Like some of Jerry Lewis' other movies (such as The Bellboy), this movie has no real plot to it, instead introducing us to a character that connects various comic vignettes together enough times so that the running time reaches feature-film length. This time around Lewis plays Warren Nefron, a loser who is not just a nerd and a klutz, but the unluckiest screw-up ever to walk the earth. He's so inept at everything, he can't even properly execute what seem to be foolproof ways to do himself in, as we see in the opening sequence. Desperate to find some kind of end to his suffering, he goes to psychiatrist Jonas Pletchick (Edelman) for help, and it's from this place where all the various remaining comic vignettes originate.

Though this time around, the methods of bringing in these vignettes is somewhat different than in Lewis' other movies. In his previous movies, the comic vignettes were centered around one individual, in one basic location; The Bellboy's vignettes all concerned wacky experiences the title figure had in various parts of a hotel, and The Ladies' Man's vignettes all concerned the wacky experiences a male handyman had working at a dormitory at a women's school. Cracking Up does have some vignettes that concern Nefron struggling with his unluckiness in various ways, both in and out of the psychiatrist's office. But there are a lot of sketches that instead focus on different characters, in much different environments. One sequence has Nefron meeting a guru (also played by Lewis), then soon afterwards the movie temporarily puts Nefron out of the movie so it can focus on a lengthy sequence of the guru being prepared for surgery. Another sequence has Nefron's car break down on a road, and then Nefron is once again put aside so that the focus can be placed on a passing southern sheriff (Lewis again) who races past Nefron in pursuit of a speeding motorist. And one time in the psychiatrist's office, Nefron tells the doctor about an unlucky French ancestor of his, and once again Nefron is taken out of the picture so we can see two lengthy vignettes of this other character in 15th century France.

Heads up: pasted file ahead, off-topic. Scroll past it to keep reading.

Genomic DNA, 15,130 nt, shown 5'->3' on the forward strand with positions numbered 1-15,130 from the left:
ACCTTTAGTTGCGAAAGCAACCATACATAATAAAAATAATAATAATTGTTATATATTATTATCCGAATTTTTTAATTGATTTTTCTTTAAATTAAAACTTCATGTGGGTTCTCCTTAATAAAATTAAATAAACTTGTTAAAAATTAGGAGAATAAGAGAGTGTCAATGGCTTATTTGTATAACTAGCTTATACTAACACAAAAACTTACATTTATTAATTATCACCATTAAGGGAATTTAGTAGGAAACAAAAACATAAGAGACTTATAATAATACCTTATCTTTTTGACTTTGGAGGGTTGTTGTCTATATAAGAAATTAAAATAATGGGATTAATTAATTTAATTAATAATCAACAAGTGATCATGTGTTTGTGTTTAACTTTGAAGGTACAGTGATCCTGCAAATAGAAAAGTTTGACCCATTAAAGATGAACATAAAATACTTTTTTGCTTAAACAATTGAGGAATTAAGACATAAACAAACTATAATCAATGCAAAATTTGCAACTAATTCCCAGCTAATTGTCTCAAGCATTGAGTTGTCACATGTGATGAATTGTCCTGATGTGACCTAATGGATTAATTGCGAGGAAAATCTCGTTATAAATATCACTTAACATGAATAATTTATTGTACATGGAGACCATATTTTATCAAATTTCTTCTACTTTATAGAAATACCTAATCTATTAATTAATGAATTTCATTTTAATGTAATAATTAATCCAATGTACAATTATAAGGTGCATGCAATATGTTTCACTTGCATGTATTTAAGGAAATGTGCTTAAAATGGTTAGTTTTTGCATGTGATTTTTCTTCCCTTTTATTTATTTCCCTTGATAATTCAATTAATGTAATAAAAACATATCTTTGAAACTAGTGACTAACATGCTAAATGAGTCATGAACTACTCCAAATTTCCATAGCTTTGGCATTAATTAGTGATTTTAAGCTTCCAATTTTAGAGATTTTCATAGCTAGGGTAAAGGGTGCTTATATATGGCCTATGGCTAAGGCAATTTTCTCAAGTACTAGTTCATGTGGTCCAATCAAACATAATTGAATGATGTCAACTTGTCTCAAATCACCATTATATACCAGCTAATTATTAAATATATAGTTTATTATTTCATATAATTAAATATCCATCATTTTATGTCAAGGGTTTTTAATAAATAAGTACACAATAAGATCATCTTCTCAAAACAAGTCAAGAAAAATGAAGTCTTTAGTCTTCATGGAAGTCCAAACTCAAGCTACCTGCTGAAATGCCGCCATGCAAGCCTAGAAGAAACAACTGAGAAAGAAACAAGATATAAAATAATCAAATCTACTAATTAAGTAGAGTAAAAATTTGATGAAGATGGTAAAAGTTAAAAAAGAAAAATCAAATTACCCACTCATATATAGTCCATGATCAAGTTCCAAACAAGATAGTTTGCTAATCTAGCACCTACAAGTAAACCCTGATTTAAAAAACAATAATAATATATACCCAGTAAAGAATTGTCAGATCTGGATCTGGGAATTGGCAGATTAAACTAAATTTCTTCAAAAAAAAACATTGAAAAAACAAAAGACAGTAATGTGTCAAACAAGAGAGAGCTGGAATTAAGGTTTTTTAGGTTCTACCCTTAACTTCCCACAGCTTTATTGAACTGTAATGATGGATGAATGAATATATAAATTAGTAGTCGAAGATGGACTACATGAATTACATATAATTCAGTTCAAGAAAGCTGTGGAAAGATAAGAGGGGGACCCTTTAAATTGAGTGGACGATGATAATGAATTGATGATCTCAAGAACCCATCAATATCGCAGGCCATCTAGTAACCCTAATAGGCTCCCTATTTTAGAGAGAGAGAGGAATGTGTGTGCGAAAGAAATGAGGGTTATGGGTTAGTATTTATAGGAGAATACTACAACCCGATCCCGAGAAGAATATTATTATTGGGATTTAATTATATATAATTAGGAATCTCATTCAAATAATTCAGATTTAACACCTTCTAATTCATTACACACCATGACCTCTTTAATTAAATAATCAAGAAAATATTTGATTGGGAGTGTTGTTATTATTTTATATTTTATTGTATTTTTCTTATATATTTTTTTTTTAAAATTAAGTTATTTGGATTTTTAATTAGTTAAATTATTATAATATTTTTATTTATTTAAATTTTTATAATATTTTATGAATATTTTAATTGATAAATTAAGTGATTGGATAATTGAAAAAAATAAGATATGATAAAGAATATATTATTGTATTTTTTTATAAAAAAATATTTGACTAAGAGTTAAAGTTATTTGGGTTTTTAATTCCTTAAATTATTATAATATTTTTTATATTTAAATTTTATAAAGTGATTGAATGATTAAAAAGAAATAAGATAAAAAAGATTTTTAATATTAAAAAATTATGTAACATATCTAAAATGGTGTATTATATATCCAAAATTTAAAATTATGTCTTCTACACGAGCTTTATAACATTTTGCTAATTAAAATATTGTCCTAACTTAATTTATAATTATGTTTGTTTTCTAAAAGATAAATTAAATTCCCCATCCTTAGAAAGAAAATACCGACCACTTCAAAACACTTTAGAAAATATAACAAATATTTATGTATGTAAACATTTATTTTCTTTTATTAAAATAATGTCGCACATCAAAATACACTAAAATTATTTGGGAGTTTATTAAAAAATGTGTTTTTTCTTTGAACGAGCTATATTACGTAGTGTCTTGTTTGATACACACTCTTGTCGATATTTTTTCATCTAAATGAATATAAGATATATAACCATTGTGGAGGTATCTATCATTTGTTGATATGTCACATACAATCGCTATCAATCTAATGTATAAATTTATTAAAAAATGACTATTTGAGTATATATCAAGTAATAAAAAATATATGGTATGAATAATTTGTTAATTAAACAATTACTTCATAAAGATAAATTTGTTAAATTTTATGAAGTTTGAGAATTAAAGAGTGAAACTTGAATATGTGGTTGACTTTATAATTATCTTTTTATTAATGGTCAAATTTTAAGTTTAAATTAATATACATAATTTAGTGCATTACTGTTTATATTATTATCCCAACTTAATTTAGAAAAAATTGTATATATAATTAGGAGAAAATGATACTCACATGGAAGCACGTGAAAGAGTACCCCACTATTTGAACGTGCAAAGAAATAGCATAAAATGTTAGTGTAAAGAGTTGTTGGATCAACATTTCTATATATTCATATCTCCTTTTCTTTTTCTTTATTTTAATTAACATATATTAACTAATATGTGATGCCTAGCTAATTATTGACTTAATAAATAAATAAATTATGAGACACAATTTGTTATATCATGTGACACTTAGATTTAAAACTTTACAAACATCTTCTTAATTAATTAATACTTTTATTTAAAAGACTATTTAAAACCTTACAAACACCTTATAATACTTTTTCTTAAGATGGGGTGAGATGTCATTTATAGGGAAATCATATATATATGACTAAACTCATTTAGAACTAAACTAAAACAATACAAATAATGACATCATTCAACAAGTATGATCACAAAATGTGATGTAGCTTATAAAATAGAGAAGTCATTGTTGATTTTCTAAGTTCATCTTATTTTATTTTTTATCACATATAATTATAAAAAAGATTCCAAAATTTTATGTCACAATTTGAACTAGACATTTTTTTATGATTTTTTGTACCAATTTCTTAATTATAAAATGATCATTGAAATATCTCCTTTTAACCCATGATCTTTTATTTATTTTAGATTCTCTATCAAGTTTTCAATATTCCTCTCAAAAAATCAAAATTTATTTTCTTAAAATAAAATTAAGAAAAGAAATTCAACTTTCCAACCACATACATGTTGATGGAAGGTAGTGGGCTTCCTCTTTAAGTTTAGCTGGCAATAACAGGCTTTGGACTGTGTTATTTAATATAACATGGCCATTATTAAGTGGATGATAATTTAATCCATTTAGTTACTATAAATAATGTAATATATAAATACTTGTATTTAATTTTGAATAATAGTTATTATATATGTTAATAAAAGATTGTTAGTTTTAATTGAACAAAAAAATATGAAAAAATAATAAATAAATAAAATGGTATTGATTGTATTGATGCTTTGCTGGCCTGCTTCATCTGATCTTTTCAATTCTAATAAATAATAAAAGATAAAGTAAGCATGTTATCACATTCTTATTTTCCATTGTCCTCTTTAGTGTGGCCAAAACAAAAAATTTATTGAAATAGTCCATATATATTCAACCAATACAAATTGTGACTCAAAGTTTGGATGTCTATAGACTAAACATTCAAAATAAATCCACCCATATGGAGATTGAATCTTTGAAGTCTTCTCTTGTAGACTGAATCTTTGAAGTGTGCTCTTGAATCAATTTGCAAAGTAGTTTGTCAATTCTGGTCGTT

With barely a connection between one vignette and other, the movie is quite a bizarre jumble of everything - the original title of the movie His playing of a guru got Jerry some very frosty notices from the criticswas, in fact, Smorgasbord. It's somewhat disconcerting at times; had the movie been clearly divided into separate sketches like a movie such as Prime Time, this potpourri would be somewhat more digestible. Still, considering there is no real plot here, I guess it isn't a big objection. As long as the movie keeps making us laugh, a problem like that shouldn't be a real concern. But in this particular case the problem becomes extremely glaring, because, to put it quite bluntly, this movie just isn't funny. It's not just because the gags themselves are not funny, though there are certainly quite a few instances where the idea behind a particular gag instantly dooms itself into never having a chance of generating a laugh. A number of these failed gags are ones that we've seen countless times elsewhere, as when some wannabe performers hold up a bank so that they can do a soft shoe routine in front of the security camera, or when a bullet accidentally hits a TV screen and kills the actor in the movie that's on the screen at the time. Or when Nefron gets on the cheapest flight he can afford, and the interior of the plane has farm animals running around. Such gags as these weren't that particularly funny when we first saw them, and it's just tiresome to have our time wasted by seeing them yet again. It's also a little insulting to our intelligence, the fact that Lewis thought we would embrace this old humor.